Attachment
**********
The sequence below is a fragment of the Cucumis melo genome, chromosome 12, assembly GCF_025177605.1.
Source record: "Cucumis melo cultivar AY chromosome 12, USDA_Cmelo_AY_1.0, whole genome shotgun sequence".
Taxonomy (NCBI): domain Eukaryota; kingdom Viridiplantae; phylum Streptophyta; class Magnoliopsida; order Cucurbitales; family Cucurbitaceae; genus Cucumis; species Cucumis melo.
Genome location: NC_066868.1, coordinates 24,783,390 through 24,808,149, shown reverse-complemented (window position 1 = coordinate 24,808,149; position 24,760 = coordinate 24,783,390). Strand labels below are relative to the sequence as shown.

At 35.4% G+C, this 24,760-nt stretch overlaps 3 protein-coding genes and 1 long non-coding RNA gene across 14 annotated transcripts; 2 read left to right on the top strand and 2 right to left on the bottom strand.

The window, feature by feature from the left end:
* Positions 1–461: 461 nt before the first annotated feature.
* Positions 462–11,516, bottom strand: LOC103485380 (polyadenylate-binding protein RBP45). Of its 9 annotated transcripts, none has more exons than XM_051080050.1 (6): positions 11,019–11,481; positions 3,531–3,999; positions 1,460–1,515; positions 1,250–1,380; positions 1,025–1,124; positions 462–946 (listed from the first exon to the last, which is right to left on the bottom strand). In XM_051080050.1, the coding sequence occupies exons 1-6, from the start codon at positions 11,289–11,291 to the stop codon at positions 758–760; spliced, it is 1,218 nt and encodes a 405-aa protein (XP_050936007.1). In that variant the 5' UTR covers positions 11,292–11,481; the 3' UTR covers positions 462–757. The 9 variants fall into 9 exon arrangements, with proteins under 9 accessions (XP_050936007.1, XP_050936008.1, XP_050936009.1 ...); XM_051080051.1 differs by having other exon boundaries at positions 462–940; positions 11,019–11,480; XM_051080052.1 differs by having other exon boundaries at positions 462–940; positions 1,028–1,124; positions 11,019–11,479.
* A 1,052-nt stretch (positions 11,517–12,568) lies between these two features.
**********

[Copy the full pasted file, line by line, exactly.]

The sequence below is a fragment of the Cucumis melo genome, chromosome 12, assembly GCF_025177605.1.
Source record: "Cucumis melo cultivar AY chromosome 12, USDA_Cmelo_AY_1.0, whole genome shotgun sequence".
Taxonomy (NCBI): domain Eukaryota; kingdom Viridiplantae; phylum Streptophyta; class Magnoliopsida; order Cucurbitales; family Cucurbitaceae; genus Cucumis; species Cucumis melo.
Genome location: NC_066868.1, coordinates 24,783,390 through 24,808,149, shown reverse-complemented (window position 1 = coordinate 24,808,149; position 24,760 = coordinate 24,783,390). Strand labels below are relative to the sequence as shown.

At 35.4% G+C, this 24,760-nt stretch overlaps 3 protein-coding genes and 1 long non-coding RNA gene across 14 annotated transcripts; 2 read left to right on the top strand and 2 right to left on the bottom strand.

The window, feature by feature from the left end:
* Positions 1–461: 461 nt before the first annotated feature.
* Positions 462–11,516, bottom strand: LOC103485380 (polyadenylate-binding protein RBP45). Of its 9 annotated transcripts, none has more exons than XM_051080050.1 (6): positions 11,019–11,481; positions 3,531–3,999; positions 1,460–1,515; positions 1,250–1,380; positions 1,025–1,124; positions 462–946 (listed from the first exon to the last, which is right to left on the bottom strand). In XM_051080050.1, the coding sequence occupies exons 1-6, from the start codon at positions 11,289–11,291 to the stop codon at positions 758–760; spliced, it is 1,218 nt and encodes a 405-aa protein (XP_050936007.1). In that variant the 5' UTR covers positions 11,292–11,481; the 3' UTR covers positions 462–757. The 9 variants fall into 9 exon arrangements, with proteins under 9 accessions (XP_050936007.1, XP_050936008.1, XP_050936009.1 ...); XM_051080051.1 differs by having other exon boundaries at positions 462–940; positions 11,019–11,480; XM_051080052.1 differs by having other exon boundaries at positions 462–940; positions 1,028–1,124; positions 11,019–11,479.
* A 1,052-nt stretch (positions 11,517–12,568) lies between these two features.